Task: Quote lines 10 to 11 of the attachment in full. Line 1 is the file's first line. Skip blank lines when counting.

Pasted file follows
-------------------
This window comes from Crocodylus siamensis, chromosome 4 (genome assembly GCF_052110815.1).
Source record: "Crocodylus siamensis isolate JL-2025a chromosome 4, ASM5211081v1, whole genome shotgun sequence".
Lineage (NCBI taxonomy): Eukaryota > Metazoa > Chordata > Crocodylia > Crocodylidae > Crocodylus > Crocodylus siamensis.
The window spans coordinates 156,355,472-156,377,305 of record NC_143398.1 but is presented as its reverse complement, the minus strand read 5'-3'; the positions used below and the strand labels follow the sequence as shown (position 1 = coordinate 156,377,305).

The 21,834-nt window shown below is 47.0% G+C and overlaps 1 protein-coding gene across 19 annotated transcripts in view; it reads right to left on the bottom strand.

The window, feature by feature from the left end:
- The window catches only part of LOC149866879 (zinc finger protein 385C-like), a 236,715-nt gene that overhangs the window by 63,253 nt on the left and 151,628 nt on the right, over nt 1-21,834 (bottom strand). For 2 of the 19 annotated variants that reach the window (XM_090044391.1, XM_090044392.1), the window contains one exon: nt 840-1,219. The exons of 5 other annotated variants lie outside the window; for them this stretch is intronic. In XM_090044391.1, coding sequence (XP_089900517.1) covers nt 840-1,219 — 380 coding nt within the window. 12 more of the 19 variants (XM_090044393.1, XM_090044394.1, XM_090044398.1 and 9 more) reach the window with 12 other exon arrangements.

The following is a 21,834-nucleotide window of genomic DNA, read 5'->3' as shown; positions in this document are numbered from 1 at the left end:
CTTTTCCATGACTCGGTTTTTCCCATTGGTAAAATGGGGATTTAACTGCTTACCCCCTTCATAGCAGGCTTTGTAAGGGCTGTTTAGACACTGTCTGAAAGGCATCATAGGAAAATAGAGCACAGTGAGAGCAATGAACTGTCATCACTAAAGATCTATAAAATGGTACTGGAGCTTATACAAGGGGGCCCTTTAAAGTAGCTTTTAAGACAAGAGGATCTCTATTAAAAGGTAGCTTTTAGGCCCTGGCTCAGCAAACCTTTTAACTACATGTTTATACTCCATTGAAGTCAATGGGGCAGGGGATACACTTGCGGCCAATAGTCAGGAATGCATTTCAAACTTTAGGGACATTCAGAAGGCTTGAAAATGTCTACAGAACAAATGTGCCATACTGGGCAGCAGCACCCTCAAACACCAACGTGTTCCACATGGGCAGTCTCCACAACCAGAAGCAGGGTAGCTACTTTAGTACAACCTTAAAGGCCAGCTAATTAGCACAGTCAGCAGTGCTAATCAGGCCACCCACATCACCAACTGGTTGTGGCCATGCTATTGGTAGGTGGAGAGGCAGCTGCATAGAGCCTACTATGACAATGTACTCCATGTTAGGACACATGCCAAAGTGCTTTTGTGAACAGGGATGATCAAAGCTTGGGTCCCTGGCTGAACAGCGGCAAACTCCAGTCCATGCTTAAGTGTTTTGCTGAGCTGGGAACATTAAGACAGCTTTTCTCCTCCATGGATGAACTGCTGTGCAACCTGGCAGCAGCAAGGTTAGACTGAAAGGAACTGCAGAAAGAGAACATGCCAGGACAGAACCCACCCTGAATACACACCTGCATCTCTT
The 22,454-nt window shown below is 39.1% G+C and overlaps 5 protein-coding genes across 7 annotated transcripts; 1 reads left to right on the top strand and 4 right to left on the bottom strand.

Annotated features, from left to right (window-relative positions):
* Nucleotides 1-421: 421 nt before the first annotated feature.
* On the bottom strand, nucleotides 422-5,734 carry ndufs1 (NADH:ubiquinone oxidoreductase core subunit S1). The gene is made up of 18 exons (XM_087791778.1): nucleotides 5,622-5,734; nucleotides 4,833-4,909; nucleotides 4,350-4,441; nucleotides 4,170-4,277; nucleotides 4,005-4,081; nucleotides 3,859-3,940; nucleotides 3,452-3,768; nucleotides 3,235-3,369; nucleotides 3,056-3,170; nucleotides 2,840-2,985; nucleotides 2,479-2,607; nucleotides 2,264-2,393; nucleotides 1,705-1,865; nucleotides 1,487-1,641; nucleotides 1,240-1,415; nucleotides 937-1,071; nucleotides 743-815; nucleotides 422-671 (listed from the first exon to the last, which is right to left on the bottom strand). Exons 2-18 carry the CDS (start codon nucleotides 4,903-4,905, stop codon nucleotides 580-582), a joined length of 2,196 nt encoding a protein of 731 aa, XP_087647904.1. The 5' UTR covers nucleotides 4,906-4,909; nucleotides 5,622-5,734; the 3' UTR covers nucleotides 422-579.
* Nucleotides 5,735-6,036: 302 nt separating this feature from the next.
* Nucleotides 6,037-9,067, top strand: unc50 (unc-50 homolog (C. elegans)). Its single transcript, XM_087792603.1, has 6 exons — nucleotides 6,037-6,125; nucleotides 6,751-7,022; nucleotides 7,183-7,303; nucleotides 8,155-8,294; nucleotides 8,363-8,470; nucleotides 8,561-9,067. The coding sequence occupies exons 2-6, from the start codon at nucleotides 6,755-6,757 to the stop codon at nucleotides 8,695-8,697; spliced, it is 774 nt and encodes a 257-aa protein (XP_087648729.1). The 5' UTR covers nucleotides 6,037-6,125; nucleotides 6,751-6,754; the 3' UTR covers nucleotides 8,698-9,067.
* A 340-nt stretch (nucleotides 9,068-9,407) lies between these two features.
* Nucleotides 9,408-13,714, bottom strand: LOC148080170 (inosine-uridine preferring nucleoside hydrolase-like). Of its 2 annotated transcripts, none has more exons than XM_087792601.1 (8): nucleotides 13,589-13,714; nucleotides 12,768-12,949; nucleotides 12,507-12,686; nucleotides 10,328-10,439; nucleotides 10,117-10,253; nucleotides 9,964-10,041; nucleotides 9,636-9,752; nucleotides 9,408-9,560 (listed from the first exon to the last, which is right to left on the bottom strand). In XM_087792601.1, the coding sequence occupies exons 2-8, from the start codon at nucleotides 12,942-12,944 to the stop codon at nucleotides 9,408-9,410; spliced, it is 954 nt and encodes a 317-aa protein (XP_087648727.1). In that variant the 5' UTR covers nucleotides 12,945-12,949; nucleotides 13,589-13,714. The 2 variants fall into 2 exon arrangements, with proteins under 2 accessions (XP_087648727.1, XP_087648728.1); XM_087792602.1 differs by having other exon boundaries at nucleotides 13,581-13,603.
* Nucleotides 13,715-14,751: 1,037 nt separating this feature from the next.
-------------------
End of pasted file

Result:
The 22,454-nt window shown below is 39.1% G+C and overlaps 5 protein-coding genes across 7 annotated transcripts; 1 reads left to right on the top strand and 4 right to left on the bottom strand.

Annotated features, from left to right (window-relative positions):